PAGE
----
Damon Runyon News

August 11, 2021

For Vassiliki Karantza, MD, PhD, the past seven years have been a whirlwind. Since starting her first job in the pharmaceutical industry in 2014, the former Damon Runyon Clinical Investigator has overseen the development of a new drug for breast cancer from early clinical trials to approval by the Food and Drug Administration. As of March 2021, the drug, pembrolizumab (Keytruda), is FDA-approved for the treatment of metastatic triple-negative breast cancer (TNBC), which accounts for 10-15% of breast cancer diagnoses. It is a remarkable achievement, especially considering that the company’s breast cancer program did not yet exist when Dr. Karantza arrived.

Meeting Urgent Need

Pembrolizumab is a form of immunotherapy. It works by blocking a protein called PD-L1, found on the surface of cancer cells, from binding to immune T cells and deactivating them. By inhibiting PD-L1, pembro (as Dr. Karantza and her team familiarly call it) allows T cells to launch their immune response without interference. Patients are considered good candidates for pembro if they test positive for PD-L1 expression.

Pembro qualified for accelerated FDA approval due to the urgent need among TNBC patients for new therapies. In triple-negative breast cancer, the tumor cells lack all three receptors usually targeted by hormone therapies or other drugs. For many TNBC patients, highly toxic chemotherapy is the only treatment option, and even then, the prognosis for patients with metastatic disease is poor.

Drugs like pembro are used in combination with chemotherapy to increase antitumor activity, and in some cases to shrink tumors prior to surgery. The team’s goal, according to Dr. Karantza, is to eventually use pembro to treat early-stage TNBC, when the patient’s immune system is more robust and curative treatment is possible. “If we can not only treat the cancer, but also prevent it from returning and becoming metastatic – that is where immunotherapy can make a big difference,” she says. The drug is not yet approved for patients with early-stage disease, but recent clinical trials show promising data.

Seeking FDA Approval

For metastatic cancer treatments, success is measured by progression-free survival (PFS) – the length of time before a patient’s tumor shows progression – and overall survival (OS).

The key to obtaining FDA approval is being able to show a significant effect on either (or both) of these measures. “You have to make a prediction,” Dr. Karantza explains. “If this is what chemotherapy alone will do, I predict that by adding immunotherapy, I will improve the PFS by X. To do that, I need Y number of patients. You design your study to have enough power to show a statistically significant result.”

If researchers show that a drug prolongs PFS, the FDA will likely issue accelerated approval. Longer follow-up or additional studies may be required to verify the drug’s clinical benefit.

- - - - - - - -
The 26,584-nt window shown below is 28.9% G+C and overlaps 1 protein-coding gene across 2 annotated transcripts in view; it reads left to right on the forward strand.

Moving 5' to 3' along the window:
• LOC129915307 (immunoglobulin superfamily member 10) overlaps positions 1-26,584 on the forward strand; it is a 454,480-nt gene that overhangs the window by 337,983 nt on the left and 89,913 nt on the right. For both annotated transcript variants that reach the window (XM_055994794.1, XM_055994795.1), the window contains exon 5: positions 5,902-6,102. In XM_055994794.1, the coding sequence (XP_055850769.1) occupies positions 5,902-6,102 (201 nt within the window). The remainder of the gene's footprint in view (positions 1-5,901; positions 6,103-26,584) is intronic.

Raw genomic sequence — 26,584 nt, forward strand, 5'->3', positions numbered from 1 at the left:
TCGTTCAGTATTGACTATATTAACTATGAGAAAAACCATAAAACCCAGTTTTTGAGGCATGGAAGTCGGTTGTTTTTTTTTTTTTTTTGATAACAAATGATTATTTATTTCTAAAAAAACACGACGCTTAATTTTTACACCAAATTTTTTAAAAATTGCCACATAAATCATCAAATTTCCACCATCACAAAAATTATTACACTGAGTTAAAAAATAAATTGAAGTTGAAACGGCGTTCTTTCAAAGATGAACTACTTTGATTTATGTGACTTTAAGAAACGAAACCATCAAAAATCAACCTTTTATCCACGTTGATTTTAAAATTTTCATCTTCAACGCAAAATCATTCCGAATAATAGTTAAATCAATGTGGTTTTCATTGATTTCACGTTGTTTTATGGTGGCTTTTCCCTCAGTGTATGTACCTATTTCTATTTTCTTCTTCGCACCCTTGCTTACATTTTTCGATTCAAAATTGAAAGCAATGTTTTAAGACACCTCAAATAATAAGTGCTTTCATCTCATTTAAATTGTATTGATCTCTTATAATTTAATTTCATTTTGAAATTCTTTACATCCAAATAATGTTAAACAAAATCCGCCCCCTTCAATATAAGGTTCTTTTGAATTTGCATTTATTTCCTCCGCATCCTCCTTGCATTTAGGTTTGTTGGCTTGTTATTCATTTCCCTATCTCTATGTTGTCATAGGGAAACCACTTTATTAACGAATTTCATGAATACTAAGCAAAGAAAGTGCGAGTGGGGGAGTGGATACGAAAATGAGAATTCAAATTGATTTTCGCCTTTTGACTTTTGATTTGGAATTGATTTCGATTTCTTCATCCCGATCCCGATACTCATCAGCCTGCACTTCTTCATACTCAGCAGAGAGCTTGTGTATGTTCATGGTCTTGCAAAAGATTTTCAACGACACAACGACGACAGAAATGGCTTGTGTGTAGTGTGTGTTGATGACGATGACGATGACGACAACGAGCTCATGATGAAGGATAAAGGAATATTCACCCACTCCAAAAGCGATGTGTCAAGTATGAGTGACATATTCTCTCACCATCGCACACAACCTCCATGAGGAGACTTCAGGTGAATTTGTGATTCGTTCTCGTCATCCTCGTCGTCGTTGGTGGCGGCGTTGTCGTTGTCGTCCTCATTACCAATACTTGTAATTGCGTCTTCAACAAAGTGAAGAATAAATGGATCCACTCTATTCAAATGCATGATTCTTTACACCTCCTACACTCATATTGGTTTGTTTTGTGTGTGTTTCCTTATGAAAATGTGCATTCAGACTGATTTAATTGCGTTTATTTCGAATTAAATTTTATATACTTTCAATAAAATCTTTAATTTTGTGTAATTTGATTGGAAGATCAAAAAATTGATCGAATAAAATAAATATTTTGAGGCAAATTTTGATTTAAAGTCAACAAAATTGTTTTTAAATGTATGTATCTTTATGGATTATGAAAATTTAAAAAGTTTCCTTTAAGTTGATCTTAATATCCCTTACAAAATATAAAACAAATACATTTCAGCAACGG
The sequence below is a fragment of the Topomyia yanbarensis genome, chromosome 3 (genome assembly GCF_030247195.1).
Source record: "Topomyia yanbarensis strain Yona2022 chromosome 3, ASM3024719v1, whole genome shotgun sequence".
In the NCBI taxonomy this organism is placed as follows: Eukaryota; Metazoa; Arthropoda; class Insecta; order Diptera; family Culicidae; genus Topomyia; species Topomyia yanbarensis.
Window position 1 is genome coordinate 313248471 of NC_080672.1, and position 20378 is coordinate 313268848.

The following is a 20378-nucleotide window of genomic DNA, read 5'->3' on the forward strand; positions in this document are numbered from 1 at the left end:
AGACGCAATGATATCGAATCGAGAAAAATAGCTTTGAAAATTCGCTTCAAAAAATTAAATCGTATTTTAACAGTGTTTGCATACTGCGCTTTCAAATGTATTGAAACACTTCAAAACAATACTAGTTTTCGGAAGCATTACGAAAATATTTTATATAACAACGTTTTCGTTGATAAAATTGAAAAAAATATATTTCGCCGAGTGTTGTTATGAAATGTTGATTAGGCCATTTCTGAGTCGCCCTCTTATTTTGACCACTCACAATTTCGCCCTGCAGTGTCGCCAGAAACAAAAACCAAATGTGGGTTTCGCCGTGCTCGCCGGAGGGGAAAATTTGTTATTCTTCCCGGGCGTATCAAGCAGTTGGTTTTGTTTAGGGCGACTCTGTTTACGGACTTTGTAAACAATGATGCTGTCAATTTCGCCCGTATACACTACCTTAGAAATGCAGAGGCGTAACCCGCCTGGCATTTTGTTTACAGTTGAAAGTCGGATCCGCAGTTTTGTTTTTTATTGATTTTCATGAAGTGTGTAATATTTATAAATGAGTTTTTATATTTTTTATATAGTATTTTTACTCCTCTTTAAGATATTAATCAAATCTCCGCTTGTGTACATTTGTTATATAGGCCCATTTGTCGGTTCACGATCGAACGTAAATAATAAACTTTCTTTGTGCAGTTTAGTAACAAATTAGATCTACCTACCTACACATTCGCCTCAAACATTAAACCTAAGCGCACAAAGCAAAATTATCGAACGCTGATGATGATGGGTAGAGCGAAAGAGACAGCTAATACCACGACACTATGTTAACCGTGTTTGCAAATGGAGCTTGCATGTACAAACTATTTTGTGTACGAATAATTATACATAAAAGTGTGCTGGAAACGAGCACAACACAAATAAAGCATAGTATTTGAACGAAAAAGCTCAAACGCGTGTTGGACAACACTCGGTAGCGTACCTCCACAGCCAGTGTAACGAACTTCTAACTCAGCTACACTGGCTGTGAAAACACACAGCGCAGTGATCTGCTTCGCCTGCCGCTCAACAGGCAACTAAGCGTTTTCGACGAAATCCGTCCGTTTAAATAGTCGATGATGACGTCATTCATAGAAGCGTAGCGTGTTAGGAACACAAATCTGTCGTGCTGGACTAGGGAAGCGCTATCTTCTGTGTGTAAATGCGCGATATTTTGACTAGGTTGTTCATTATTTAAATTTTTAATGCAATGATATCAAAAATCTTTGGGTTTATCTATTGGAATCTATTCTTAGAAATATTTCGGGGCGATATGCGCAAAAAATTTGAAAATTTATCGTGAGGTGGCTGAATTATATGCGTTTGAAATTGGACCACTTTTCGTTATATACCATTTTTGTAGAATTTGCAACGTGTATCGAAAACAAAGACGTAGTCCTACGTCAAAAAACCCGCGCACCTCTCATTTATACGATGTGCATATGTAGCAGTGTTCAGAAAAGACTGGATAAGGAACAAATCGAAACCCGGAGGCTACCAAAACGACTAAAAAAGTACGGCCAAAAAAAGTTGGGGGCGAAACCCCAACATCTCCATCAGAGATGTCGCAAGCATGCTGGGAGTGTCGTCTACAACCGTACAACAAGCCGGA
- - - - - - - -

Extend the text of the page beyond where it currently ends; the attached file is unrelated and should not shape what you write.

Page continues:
Dr. Karantza arrived at Merck alongside favorable results from a Phase 1 clinical study on pembro. Based on this data, the breast cancer team assembled under Dr. Karantza’s leadership and launched a Phase 2 study, involving a larger population of patients with metastatic TNBC. Typically, this would precede a Phase 3 study, in which the new drug is compared to the standard of care – in this case, chemotherapy – to determine whether there is significant additional benefit. Given the degree of enthusiasm and promise, however, the timeline was shortened; Phase 2 and Phase 3 studies ran concurrently. “Anything involving immunotherapy moves very fast and a little out of order compared to classical drug development,” Dr. Karantza explains. “Essentially, while still getting a signal, we think our signal will be good enough that we invest in comparing it with the standard of care.” Thankfully, their prediction was correct.

From Academia to Industry

Dr. Karantza’s background as a physician-scientist prepared her well for an industry role. Her clinical experience guides her decision-making, and she continues to be driven by the investigatory mindset of basic science research.

Still, the past seven years have taught her a lot. “Coming from academia, you only see one side of clinical trials,” she notes. “You enroll the patients, you put your data in the database, and that’s it. But what it takes to set up a study is incredible – all of the different functions that have to come together. We call it a clinical trial, but behind it is statistics, commercial assessment, marketing, regulatory agencies. You realize how big a village is needed to make the drug and get it to patients.” Since joining the company, Dr. Karantza has advanced from Director of Clinical Research to Associate Vice President of Global Clinical Development, where she now oversees the breast cancer program.

Does she ever miss clinical practice? Yes. “But the way I see it now, rather than helping one patient at a time, I’m hopefully helping many patients. So, I lose a little bit of the personal connection, but ultimately, I’m doing what I set out to do by going into oncology. Patients are still at the center.”

From this vantage, she reflects on the broader challenges facing physician-scientists. “It’s hard starting out, when you are called to do clinical activities while maintaining a lab and funding on par with senior researchers,” she says. “That's where an organization like Damon Runyon plays a huge role.”

Dr. Karantza celebrates this milestone approval of pembro for patients with metastatic TNBC as one of the most meaningful accomplishments of her career. “I want to thank Damon Runyon for providing critical support early on and for giving me the confidence to aim high and do my best to help patients with breast cancer live longer and hopefully happier lives,” she says. “I feel like I’m fulfilling the trust that Damon Runyon showed to me. It’s a very happy story.”